Here’s our guide to one of world's oldest operating theatres: The Old Operating Theatre Museum.
So what's this secret museum all about then?
Just around the corner from London Bridge station you’ll find Europe’s oldest surviving operating theatre. It was built in 1822 before the days of anaesthetic and back then surgical procedures needed a bit more – shall we say – soundproofing. Hidden up in the attic of St Thomas’s Church, it was far enough away from the St Thomas’s Hospital wards below, and free of rats. Perfect for storing medicinal herbs and muffling screams.
What can I see there?
As well as the theatre itself, a small museum displays weird medical curiosities and tinctures. Look out for vintage prosthetic limbs, Victorian cocaine adverts and an antique vagina spray-cleaner that looks like a sex toy. Oh, and then there are the surgeons’ tools: terrifying knives, saws and hooks. The staff do ‘demonstrations’ – bring a strong stomach.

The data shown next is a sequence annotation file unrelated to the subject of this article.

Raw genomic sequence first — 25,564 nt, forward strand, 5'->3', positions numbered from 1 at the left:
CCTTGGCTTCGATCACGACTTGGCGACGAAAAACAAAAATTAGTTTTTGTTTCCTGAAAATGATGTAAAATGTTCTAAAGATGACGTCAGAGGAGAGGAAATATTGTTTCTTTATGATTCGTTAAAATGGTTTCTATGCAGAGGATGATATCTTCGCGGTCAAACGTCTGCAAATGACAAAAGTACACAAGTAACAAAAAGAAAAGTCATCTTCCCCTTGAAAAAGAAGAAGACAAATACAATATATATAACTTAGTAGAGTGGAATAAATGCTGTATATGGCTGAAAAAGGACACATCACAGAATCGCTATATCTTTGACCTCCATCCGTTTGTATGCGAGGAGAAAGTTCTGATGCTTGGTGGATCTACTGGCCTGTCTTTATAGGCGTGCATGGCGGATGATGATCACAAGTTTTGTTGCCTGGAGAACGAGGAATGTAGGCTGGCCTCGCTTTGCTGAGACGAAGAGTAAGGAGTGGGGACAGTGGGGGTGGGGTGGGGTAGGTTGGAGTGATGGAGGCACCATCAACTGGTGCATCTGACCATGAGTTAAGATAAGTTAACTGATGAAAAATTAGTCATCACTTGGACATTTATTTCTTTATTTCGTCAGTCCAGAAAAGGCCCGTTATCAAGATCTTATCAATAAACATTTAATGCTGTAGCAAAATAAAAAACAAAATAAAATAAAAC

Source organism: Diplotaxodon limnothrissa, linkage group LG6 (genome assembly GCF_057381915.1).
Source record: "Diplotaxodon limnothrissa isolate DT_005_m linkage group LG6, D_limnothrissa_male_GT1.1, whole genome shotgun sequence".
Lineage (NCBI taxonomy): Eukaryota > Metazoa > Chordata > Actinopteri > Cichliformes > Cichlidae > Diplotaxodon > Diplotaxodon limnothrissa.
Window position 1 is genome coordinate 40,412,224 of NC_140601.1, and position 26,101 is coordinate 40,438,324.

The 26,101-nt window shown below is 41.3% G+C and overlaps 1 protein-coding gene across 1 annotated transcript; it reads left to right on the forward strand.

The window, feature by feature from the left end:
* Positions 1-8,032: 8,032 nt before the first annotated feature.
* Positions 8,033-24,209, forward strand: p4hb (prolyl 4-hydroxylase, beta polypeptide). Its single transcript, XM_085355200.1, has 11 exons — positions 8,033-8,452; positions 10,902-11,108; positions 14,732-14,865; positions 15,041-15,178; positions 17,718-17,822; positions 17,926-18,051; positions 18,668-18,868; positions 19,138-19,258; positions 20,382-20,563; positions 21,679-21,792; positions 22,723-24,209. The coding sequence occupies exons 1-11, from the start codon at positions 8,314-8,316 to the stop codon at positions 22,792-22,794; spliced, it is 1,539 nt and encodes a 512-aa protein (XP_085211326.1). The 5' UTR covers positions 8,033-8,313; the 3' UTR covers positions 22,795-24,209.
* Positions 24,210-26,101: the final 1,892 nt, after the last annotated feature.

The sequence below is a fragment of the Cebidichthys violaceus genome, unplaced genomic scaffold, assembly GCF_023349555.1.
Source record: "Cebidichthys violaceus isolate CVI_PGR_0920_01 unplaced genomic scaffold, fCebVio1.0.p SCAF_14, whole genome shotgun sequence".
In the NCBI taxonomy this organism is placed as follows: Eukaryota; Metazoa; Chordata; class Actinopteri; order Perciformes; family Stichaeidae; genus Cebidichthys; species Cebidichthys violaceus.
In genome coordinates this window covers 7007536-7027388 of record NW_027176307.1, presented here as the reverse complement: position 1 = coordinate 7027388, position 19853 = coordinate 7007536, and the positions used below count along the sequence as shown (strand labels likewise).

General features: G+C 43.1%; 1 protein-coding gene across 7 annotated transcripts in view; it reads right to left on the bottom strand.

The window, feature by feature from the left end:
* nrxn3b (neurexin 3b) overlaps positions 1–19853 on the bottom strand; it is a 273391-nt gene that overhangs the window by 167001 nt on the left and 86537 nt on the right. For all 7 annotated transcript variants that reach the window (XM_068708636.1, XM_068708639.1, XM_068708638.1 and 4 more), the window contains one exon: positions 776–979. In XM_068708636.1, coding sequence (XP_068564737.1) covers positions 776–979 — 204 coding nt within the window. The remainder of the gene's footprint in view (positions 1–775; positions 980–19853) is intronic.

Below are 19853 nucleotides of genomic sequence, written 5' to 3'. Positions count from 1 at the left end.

Sounds bloody fascinating, but why should I go now?
This atmospheric space gets used for talks, horror-film screenings, and from this Saturday until October 7, it’s being used as a theatre once again. Not for amputations, fortunately, but for a new play, ‘Rebel Angel’ (tickets are £13), about John Keats and his journey from medical student to poet.
Like what we did here? Why not check out some of the other weird but great museums in London?